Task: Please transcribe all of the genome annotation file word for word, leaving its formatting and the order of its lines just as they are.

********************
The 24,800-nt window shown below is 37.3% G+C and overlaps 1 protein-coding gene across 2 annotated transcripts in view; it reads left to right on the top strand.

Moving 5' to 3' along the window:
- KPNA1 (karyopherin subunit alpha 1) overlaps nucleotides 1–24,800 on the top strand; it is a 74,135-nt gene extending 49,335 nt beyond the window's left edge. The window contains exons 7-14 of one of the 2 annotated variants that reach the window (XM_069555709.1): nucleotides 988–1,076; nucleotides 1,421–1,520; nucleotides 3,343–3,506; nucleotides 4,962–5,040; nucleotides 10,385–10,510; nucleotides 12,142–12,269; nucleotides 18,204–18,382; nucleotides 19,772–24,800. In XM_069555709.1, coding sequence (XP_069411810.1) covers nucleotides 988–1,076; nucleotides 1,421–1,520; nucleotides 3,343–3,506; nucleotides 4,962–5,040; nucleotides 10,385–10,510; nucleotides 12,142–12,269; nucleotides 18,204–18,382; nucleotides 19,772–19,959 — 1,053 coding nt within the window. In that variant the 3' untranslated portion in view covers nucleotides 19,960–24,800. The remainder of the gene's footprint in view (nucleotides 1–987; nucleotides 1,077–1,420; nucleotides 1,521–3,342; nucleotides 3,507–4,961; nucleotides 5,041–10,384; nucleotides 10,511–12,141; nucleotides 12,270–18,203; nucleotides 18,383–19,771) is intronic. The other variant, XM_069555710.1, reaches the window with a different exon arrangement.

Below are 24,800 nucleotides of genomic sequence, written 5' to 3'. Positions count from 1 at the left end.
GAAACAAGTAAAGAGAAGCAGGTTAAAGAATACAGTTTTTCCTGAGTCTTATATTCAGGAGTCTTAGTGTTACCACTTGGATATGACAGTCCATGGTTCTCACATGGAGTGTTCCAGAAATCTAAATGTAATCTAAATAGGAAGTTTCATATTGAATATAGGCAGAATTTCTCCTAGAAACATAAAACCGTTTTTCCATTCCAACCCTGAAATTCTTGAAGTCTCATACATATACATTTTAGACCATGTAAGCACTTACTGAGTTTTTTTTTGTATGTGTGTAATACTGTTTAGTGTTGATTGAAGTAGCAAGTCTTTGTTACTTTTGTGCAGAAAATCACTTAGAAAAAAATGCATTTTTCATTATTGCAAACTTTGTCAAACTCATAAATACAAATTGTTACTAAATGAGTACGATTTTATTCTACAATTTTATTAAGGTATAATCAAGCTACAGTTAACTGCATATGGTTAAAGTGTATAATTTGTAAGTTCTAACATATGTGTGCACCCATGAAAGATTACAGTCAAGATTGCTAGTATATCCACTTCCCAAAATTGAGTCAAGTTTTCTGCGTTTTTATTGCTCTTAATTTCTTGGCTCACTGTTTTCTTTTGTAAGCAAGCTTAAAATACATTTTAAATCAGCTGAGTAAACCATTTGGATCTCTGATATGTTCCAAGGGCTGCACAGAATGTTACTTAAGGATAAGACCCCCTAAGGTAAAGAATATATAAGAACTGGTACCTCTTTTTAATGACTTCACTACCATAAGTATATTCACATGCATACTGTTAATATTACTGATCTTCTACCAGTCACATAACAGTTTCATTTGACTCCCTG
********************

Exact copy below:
The 24,800-nt window shown below is 37.3% G+C and overlaps 1 protein-coding gene across 2 annotated transcripts in view; it reads left to right on the top strand.

Moving 5' to 3' along the window:
- KPNA1 (karyopherin subunit alpha 1) overlaps nucleotides 1–24,800 on the top strand; it is a 74,135-nt gene extending 49,335 nt beyond the window's left edge. The window contains exons 7-14 of one of the 2 annotated variants that reach the window (XM_069555709.1): nucleotides 988–1,076; nucleotides 1,421–1,520; nucleotides 3,343–3,506; nucleotides 4,962–5,040; nucleotides 10,385–10,510; nucleotides 12,142–12,269; nucleotides 18,204–18,382; nucleotides 19,772–24,800. In XM_069555709.1, coding sequence (XP_069411810.1) covers nucleotides 988–1,076; nucleotides 1,421–1,520; nucleotides 3,343–3,506; nucleotides 4,962–5,040; nucleotides 10,385–10,510; nucleotides 12,142–12,269; nucleotides 18,204–18,382; nucleotides 19,772–19,959 — 1,053 coding nt within the window. In that variant the 3' untranslated portion in view covers nucleotides 19,960–24,800. The remainder of the gene's footprint in view (nucleotides 1–987; nucleotides 1,077–1,420; nucleotides 1,521–3,342; nucleotides 3,507–4,961; nucleotides 5,041–10,384; nucleotides 10,511–12,141; nucleotides 12,270–18,203; nucleotides 18,383–19,771) is intronic. The other variant, XM_069555710.1, reaches the window with a different exon arrangement.

Below are 24,800 nucleotides of genomic sequence, written 5' to 3'. Positions count from 1 at the left end.
GAAACAAGTAAAGAGAAGCAGGTTAAAGAATACAGTTTTTCCTGAGTCTTATATTCAGGAGTCTTAGTGTTACCACTTGGATATGACAGTCCATGGTTCTCACATGGAGTGTTCCAGAAATCTAAATGTAATCTAAATAGGAAGTTTCATATTGAATATAGGCAGAATTTCTCCTAGAAACATAAAACCGTTTTTCCATTCCAACCCTGAAATTCTTGAAGTCTCATACATATACATTTTAGACCATGTAAGCACTTACTGAGTTTTTTTTTGTATGTGTGTAATACTGTTTAGTGTTGATTGAAGTAGCAAGTCTTTGTTACTTTTGTGCAGAAAATCACTTAGAAAAAAATGCATTTTTCATTATTGCAAACTTTGTCAAACTCATAAATACAAATTGTTACTAAATGAGTACGATTTTATTCTACAATTTTATTAAGGTATAATCAAGCTACAGTTAACTGCATATGGTTAAAGTGTATAATTTGTAAGTTCTAACATATGTGTGCACCCATGAAAGATTACAGTCAAGATTGCTAGTATATCCACTTCCCAAAATTGAGTCAAGTTTTCTGCGTTTTTATTGCTCTTAATTTCTTGGCTCACTGTTTTCTTTTGTAAGCAAGCTTAAAATACATTTTAAATCAGCTGAGTAAACCATTTGGATCTCTGATATGTTCCAAGGGCTGCACAGAATGTTACTTAAGGATAAGACCCCCTAAGGTAAAGAATATATAAGAACTGGTACCTCTTTTTAATGACTTCACTACCATAAGTATATTCACATGCATACTGTTAATATTACTGATCTTCTACCAGTCACATAACAGTTTCATTTGACTCCCTG